Whew. The Race is over. Thanks to the Legislature’s action to pass a series of reforms, including lift the statewide cap on charter schools, New York overcame its first-round stumbles and is among the ten winners of Round 2 of Race to the Top.
Saturday’s NY Post reported the answer to a critical question: since over 90% of NYC charter school students are Black or Hispanic, what do this year’s generally sobering test scores say about their performance compared to Black and Hispanic students in district schools?
People sometimes ask me why the charter sector is so intent on building political power, including working with charter school parents to increase the effectiveness of their advocacy. The simple answer is that families wantóand deserve to getóthe best for their kids. Parents can exert enormous influence over public policy, even those policies that seemingly go against the “values” and voting records of our legislators.
The State Ed Department announced the winners of federal Charter School Program grants today and all of them are in NYC. Eight new charter schools won grants totaling more than $3 million. The competitive dollars are awarded based on the strength of schools’ applications and their plans to use the money to bolster their educational programs. The fact that all the grantees are in NYC says a lot about the potential of schools opening up here. This year’s winners are:
The State Education Department has always had the power to authorize charter schoolsÖ but for the past decade, the role of “quality authorizer” has been played mostly by SUNY and here in the City, by the Chancellor’s office. But in issuing its Request for Proposals (RFP) todayóa process mandated under the new Charter School lawóI’m happy to see the State Ed Department is finally acting like an authorizer and wants to be a part of building up NY’s reputation as a model charter sector.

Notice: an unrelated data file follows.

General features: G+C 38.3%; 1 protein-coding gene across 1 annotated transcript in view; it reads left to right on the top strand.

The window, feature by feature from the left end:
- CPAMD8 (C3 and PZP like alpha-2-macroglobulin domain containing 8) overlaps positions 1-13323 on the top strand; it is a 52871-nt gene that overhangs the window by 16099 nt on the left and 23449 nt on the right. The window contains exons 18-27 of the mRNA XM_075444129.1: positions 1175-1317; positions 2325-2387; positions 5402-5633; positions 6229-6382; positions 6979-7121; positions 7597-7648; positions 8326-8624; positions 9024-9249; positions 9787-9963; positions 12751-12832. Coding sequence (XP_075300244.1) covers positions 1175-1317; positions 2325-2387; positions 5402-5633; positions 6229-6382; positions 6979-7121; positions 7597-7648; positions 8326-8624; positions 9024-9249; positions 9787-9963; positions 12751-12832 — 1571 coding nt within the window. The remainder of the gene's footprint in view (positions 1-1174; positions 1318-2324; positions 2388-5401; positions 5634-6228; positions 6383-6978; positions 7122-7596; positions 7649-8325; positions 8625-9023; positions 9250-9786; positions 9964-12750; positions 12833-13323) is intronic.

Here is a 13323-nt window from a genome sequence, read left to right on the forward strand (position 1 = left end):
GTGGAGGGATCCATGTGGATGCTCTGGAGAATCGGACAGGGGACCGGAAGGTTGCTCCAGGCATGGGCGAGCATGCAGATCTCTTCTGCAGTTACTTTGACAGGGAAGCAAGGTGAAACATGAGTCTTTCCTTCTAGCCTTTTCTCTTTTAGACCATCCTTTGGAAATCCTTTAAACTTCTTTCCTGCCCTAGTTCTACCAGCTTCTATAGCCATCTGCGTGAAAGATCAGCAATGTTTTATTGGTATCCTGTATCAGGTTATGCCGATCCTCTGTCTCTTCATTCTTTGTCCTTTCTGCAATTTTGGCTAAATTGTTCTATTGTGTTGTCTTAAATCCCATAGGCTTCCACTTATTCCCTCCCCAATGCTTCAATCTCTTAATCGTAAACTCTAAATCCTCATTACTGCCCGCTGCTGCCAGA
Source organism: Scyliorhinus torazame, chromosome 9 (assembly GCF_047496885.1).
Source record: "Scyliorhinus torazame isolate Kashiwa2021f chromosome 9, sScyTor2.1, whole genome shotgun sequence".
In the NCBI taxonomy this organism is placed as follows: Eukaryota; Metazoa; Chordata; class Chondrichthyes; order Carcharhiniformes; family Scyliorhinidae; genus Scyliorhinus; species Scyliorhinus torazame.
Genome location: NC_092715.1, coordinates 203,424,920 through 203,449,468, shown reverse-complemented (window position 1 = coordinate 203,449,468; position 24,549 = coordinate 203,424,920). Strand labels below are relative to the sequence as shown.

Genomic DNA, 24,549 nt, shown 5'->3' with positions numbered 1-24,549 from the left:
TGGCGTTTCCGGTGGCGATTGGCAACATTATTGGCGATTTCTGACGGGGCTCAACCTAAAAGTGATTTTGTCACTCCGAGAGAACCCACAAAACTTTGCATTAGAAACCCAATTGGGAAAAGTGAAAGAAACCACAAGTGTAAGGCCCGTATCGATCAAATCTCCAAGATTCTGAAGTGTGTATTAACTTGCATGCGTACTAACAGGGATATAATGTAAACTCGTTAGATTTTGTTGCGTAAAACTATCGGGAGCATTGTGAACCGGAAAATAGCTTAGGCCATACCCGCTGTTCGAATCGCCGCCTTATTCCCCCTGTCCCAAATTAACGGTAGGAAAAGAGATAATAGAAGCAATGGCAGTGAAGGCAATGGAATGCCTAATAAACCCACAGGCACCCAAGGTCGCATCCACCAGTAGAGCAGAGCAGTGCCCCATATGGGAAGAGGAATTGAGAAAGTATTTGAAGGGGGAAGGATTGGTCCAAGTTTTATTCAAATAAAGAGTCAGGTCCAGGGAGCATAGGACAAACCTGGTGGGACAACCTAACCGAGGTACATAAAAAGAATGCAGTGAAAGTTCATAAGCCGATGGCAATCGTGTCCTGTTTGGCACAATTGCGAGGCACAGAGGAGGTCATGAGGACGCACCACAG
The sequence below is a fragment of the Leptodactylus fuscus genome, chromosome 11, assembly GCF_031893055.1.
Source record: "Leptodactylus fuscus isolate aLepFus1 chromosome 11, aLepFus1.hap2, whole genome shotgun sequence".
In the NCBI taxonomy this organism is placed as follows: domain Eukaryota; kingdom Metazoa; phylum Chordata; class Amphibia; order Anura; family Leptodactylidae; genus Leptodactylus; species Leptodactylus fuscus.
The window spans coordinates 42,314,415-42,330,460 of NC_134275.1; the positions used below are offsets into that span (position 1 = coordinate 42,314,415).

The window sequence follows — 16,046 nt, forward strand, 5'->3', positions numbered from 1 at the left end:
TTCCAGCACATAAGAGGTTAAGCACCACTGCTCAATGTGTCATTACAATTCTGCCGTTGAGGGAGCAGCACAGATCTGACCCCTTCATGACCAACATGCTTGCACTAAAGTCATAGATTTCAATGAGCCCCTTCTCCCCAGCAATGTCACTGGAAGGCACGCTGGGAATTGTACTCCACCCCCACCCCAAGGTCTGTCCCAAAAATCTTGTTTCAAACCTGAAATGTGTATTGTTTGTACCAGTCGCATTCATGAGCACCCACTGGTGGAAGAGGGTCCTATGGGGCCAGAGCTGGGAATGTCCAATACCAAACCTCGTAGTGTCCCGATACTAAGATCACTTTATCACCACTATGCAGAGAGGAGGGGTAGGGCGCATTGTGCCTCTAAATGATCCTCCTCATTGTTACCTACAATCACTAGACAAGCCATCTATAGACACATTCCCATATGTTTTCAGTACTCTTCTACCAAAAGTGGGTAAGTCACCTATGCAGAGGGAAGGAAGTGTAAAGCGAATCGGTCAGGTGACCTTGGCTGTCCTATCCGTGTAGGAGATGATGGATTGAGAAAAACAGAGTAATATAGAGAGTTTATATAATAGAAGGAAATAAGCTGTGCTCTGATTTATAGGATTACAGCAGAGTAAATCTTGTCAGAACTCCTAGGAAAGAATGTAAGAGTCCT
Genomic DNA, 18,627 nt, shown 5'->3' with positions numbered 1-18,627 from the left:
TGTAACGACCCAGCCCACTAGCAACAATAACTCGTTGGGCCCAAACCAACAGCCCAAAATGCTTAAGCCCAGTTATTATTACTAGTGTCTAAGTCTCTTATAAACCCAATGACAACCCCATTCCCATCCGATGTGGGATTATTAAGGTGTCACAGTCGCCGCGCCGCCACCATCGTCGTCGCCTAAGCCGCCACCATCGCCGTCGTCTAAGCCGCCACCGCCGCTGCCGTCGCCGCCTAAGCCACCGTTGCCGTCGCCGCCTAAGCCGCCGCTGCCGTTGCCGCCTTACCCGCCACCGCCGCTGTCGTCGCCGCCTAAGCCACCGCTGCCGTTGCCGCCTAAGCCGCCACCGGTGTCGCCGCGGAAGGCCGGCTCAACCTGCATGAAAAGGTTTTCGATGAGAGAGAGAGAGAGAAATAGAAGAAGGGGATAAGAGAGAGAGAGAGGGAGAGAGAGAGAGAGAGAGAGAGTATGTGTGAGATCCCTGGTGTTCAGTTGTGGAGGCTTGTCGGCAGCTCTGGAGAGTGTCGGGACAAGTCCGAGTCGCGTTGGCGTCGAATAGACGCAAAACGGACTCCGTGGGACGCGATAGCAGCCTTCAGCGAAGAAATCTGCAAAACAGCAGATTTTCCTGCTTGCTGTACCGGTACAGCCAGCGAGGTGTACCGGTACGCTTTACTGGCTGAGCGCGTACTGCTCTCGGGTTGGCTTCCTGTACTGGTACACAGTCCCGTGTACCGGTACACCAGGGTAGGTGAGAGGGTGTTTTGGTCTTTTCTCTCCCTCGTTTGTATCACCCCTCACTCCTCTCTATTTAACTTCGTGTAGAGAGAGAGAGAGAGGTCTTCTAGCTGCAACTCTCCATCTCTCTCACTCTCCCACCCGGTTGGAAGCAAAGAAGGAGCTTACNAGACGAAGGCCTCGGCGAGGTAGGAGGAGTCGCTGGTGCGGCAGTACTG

"What we're clearly seeing from so-called reformers is that they're putting money out there early and clearly threatening to use big dollars against people who don't toe the line," [NYSUT president Richard] Iannuzzi said.
"When Ann and Jonathan Binstock started shopping for an apartment in Manhattan in 2007, their first call was not to a real estate broker. Instead, they hired an education consultant, to show them where the best schools for their daughter, Ellen, were. After the consultant suggested the most desirable zones, they chose a two-bedroom apartment near Public School 87 on the Upper West Side. Public records show it cost $1.975 million."
School leaders and board members from the 27 new charter schools opening in NYC this fall attended a welcome celebration at the Tweed Courthouse on June 23. This is always a proud moment for the Charter Center because we've worked with so many of the teams from the very beginning. This year's group is a great mix of neighborhood-based schools and replications of highly successful charters. We're going to profile each of the new schools in a web series called "Grand Opening." Check out the first installment about the Dr.
Yogi Berra stopped by Bronx Charter School for Children in the South Bronx Thursday afternoon.† The baseball legend met with a small group of students and staff at the high performing K-5 school located less than a mile from Yankee Stadium.